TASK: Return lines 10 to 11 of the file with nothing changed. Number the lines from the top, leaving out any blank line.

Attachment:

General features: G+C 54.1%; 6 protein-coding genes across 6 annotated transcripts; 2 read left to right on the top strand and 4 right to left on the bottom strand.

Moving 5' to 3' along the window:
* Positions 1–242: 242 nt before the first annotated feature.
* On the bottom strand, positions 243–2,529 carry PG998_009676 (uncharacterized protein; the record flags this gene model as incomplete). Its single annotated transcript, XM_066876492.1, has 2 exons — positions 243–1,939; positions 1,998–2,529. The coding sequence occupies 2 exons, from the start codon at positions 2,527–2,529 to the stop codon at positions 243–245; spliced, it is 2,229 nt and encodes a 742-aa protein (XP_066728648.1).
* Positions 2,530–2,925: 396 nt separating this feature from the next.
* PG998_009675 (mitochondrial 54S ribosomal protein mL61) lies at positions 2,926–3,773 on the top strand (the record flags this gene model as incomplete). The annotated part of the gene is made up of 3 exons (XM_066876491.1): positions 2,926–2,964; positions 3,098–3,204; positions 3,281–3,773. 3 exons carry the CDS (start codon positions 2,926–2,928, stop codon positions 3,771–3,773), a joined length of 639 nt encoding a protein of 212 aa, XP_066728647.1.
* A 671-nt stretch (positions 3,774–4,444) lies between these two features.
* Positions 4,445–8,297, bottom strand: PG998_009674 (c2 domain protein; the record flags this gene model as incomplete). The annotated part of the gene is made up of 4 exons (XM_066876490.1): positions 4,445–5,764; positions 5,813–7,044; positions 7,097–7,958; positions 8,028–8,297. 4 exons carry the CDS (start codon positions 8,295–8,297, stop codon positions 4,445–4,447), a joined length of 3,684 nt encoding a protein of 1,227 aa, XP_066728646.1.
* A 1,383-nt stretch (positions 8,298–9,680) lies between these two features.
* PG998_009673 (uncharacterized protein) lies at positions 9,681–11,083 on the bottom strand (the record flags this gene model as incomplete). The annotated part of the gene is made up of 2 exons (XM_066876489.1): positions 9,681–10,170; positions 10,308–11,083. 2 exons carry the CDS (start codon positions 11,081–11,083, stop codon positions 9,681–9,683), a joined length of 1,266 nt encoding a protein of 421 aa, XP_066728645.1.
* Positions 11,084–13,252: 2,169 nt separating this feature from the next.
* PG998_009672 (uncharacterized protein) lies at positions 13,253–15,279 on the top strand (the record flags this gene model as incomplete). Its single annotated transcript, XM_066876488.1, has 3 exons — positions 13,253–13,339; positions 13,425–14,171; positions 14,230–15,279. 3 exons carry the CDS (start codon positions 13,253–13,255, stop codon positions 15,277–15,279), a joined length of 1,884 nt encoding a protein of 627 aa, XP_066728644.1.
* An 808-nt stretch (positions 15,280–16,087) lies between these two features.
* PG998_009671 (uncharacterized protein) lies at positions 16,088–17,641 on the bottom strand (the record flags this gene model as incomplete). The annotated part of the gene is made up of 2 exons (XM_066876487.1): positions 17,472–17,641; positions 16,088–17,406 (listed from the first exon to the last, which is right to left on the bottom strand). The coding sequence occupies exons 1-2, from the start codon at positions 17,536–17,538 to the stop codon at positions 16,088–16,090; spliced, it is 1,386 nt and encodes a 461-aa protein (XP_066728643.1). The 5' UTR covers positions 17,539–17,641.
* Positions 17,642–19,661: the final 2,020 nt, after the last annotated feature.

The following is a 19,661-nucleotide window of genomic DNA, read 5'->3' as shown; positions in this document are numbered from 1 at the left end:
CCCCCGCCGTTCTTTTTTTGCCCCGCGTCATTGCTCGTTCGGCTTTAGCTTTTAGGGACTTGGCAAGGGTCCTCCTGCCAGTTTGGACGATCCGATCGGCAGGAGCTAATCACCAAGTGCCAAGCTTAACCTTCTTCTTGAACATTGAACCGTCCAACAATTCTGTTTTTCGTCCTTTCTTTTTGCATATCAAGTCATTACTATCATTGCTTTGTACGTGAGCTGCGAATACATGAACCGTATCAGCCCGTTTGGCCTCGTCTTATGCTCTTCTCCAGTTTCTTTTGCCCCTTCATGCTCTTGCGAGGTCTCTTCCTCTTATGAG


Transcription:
* PG998_009673 (uncharacterized protein) lies at positions 9,681–11,083 on the bottom strand (the record flags this gene model as incomplete). The annotated part of the gene is made up of 2 exons (XM_066876489.1): positions 9,681–10,170; positions 10,308–11,083. 2 exons carry the CDS (start codon positions 11,081–11,083, stop codon positions 9,681–9,683), a joined length of 1,266 nt encoding a protein of 421 aa, XP_066728645.1.
* Positions 11,084–13,252: 2,169 nt separating this feature from the next.